You Don’t “Own” Your Own Genes
Researchers Raise Alarm about Loss of Individual “Genomic Liberty” Due to Gene Patents That May Impact the Era of Personalized Medicine.
Humans don’t “own” their own genes, the cellular chemicals that define who they are and what diseases they might be at risk for. Through more than 40,000 patents on DNA molecules, companies have essentially claimed the entire human genome for profit, report two researchers who analyzed the patents on human DNA. Their study, published March 25 in the journal Genome Medicine, raises an alarm about the loss of individual “genomic liberty.”
“If these patents are enforced, our genomic liberty is lost,” says Dr. Mason, an assistant professor of physiology and biophysics and computational genomics in computational biomedicine at the Institute for Computational Biomedicine at Weill Cornell. “Just as we enter the era of personalized medicine, we are ironically living in the most restrictive age of genomics. You have to ask, how is it possible that my doctor cannot look at my DNA without being concerned about patent infringement?”
Environmentalists Sign Petition to Ban Water
April 11, 2013
In a nod to a 10 year old Penn and Teller Skit, Infowars reporter Lee Ann McAdoo asks Austin residents if they would like to ban water.
The Scientific Consensus on Climate Change?
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The Air Quality Egg was named one of Kickstarter’s best projects of 2012.
South Dakota Students Testing Fingerprint-Based Payment System
More than 50 students and faculty members at the School of Mines and Technology in South Dakota are part of that pilot programme which uses biocryptology – biometrics and cryptology combined – to allow them to buy items at campus shops.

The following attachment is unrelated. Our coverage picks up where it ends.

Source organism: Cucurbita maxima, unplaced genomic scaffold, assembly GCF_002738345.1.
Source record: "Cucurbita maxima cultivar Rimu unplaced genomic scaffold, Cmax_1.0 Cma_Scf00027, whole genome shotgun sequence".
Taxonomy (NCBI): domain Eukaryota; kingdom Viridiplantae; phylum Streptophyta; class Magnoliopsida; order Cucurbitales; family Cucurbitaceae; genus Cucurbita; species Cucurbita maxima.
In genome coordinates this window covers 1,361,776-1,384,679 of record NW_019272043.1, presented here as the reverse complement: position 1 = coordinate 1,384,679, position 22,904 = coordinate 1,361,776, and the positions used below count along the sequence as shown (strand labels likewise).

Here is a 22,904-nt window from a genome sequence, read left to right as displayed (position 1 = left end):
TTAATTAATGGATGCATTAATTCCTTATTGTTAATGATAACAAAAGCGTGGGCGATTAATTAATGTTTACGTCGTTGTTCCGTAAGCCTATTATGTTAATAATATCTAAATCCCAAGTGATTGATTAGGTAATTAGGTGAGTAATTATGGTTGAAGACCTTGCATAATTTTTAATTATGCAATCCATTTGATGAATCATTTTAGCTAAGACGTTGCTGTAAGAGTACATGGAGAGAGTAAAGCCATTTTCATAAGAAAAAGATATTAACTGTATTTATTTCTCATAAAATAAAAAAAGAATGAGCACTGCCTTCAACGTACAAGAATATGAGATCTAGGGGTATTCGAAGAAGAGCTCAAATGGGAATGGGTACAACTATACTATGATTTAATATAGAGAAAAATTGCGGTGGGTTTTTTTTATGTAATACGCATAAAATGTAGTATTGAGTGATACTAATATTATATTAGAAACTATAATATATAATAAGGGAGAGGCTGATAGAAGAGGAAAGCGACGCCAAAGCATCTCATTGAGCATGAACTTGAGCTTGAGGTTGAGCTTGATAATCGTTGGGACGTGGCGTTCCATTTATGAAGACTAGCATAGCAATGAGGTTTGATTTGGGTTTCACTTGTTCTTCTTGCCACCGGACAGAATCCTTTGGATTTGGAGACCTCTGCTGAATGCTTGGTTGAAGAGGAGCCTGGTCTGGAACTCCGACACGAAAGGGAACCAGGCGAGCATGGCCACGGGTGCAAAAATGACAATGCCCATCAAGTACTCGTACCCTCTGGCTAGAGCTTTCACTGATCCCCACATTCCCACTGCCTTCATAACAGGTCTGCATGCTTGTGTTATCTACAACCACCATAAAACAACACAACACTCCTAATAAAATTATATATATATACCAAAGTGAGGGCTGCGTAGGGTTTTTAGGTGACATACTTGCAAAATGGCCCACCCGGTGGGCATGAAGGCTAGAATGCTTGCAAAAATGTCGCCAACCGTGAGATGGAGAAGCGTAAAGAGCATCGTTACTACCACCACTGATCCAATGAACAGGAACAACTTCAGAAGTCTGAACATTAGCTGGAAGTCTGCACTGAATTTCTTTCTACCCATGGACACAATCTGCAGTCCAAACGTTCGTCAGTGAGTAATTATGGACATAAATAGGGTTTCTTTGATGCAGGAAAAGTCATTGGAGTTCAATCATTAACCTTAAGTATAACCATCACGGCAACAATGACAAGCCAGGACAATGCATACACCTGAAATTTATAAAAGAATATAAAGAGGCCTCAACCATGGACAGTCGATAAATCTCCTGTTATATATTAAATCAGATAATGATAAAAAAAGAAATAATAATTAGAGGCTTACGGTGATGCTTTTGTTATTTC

Users must first set up an account in person, bringing with them identification, banking information and their index fingers. To buy an item, students enter their birthday, as an extra identification step, and then put their index finger into scanner, which encrypts the fingerprint and sends the data over the intranet to a secure system that checks it against their records.
The scan goes beneath the top layers of skin to detect haemoglobin in the blood, meaning a pulse must be detected before the purchase is allowed.
As demonstrated in the video above, lasers can be used to excite molecules into a higher energy state, which will decay via the emission of photons, causing the medium to glow. This laser-induced fluorescence is utilized in several techniques for measurements in fluid dynamics, including planar laser-induced fluorescence (PLIF) and molecular tagging velocimetry (MTV). In these techniques a flow is usually seeded with a fluorescing material—nitric oxide is popular for super- and hypersonic flows—and then lasers are used to excite a slice of the flow field. The resulting fluorescence can be used for both qualitative and quantitative flow measurements. Here are a couple of examples, one in low-Reynolds number flow and one in combustion. (Video credit: L. Martin et al./UC Berkeley)